2013 off-season. Tim Hudson is not offered a Qualifying Offer contract. The Braves, misreading the market, offer him less than he made in 2010-13 and he departs for San Francisco – without compensation.
2013 off-season. Brian McCann is tendered a Qualifying Offer contract. Declines. Signs with Yankees. Braves will collect an extra draft pick in June as compensation for the loss.
All of the above players were free agents, having completed either their ‘team control’ period or a multi-year contract. None of them could really be considered for trades: Bourn and McCann since the team needed them for performance reasons; Hudson due to injury – but had he been healthy, then ‘performance reasons’ would have been mentioned for him as well.
Craig Kimbrel represents an entirely different case.
A couple of days ago, I wrote about the desperate need that the Braves have to win their arbitration case with Craig Kimbrel. There’s multiple reasons for that, but since then, I’ve continued to come to a singular conclusion when thinking about his situation:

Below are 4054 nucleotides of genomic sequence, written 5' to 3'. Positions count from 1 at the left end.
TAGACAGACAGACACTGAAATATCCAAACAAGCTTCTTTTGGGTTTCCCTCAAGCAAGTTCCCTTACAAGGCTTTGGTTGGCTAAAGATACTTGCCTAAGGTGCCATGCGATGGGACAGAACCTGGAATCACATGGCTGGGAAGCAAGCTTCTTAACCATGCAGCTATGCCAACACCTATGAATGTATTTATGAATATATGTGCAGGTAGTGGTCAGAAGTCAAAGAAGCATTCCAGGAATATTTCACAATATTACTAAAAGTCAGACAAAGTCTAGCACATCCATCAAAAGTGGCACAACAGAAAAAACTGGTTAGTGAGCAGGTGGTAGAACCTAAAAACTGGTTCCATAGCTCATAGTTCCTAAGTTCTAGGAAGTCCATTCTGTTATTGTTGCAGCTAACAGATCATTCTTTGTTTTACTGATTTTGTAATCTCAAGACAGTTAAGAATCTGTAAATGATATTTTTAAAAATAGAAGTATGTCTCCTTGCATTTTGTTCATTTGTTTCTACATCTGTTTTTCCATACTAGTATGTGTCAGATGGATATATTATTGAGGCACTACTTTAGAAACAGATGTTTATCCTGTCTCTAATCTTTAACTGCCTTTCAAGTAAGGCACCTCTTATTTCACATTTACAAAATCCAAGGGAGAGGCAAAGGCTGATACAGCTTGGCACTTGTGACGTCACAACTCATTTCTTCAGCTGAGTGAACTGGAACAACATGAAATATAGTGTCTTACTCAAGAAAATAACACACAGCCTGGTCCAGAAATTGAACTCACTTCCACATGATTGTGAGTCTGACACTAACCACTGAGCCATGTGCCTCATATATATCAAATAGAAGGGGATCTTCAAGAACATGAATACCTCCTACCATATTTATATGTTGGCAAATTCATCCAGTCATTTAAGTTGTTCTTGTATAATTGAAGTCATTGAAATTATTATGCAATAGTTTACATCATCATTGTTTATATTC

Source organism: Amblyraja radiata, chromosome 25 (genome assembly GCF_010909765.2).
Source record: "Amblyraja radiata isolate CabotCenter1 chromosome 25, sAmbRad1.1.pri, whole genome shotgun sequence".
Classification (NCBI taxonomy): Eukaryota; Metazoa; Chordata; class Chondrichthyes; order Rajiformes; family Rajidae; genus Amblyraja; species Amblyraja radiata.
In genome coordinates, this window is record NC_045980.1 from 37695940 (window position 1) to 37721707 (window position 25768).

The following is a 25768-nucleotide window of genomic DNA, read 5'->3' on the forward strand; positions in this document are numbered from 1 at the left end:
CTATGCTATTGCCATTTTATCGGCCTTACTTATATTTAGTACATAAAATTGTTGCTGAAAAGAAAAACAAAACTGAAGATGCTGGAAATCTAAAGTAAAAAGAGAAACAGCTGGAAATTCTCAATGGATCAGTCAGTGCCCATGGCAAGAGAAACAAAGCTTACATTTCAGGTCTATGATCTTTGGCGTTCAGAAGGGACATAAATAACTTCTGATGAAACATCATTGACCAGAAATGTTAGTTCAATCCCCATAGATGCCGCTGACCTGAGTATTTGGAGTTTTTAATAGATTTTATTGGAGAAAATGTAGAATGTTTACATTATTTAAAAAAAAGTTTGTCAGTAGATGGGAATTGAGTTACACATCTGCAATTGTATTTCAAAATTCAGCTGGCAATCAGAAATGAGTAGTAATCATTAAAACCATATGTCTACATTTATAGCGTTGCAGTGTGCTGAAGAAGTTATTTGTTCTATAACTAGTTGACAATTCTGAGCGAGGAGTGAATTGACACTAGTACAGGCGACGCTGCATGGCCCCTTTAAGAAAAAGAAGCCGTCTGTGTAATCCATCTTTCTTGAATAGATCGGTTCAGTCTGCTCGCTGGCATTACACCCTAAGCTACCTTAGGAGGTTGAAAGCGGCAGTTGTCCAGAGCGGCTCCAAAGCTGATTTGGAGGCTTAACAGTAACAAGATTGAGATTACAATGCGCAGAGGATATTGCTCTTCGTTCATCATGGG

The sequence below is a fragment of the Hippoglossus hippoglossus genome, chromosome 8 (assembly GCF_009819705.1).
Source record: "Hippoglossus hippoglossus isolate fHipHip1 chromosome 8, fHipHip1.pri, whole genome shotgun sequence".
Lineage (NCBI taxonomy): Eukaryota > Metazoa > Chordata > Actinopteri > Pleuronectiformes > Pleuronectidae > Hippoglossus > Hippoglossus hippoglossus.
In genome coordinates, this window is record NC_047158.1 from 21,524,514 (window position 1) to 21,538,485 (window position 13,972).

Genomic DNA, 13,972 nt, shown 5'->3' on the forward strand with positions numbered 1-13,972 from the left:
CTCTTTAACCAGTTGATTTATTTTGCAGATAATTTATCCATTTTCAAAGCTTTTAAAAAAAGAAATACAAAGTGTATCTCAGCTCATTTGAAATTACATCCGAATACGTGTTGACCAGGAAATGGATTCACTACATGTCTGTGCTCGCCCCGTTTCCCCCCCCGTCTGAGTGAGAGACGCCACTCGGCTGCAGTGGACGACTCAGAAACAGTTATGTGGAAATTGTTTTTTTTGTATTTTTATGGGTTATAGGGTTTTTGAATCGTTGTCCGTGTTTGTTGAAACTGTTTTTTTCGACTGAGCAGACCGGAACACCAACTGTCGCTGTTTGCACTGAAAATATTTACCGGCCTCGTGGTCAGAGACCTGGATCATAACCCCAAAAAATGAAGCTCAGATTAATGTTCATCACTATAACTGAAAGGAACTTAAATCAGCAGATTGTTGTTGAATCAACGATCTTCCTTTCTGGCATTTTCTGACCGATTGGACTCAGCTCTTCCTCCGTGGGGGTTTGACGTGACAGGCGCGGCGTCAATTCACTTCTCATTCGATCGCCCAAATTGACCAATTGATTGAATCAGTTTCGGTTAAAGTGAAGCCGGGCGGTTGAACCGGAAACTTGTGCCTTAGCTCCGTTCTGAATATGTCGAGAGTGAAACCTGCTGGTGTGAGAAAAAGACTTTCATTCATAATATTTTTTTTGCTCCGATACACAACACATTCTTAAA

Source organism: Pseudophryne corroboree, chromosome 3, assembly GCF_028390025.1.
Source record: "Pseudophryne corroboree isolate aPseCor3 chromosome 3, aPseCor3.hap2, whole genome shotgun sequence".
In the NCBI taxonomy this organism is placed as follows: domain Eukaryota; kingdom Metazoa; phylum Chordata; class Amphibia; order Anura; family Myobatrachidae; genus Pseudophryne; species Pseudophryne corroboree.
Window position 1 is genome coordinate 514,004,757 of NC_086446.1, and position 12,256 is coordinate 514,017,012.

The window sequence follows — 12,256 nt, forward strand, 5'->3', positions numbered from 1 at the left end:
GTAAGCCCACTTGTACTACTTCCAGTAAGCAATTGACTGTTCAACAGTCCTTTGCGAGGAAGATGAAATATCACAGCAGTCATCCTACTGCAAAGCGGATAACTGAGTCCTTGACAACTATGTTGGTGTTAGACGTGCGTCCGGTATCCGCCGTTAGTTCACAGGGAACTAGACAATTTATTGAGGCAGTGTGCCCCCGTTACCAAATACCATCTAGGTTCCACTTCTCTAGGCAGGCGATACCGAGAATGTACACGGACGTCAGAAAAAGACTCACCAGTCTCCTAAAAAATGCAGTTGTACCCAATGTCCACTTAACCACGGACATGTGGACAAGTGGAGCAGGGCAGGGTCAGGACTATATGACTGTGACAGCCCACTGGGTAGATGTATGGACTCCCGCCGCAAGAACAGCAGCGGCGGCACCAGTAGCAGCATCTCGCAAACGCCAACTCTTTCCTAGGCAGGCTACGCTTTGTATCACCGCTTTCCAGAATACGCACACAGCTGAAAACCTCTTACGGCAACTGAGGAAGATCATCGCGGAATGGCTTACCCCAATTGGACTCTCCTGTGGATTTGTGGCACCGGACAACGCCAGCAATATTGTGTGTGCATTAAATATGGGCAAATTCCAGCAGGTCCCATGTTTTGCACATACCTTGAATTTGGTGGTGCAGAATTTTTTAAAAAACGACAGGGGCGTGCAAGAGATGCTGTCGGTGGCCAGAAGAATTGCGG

Regardless of the outcome, I believe Kimbrel is done in Atlanta after 2014. Let’s see why:
Scenario #1: the Braves win the hearing.
Kimbrel is paid $6.55 million, which though being a record price for a closer during his first arbitration year, “feels” somewhat cheap. That price will establish his ‘base’ price for future arbitration, and undoubtedly make him cheaper overall. His agent may continue to try and push the envelope, but is forced to push from $6.55m; not the lofty $9m plateau.
That puts him close to $10 million for 2015; $13 million for 2016.
Scenario #2: the Braves lose the hearing.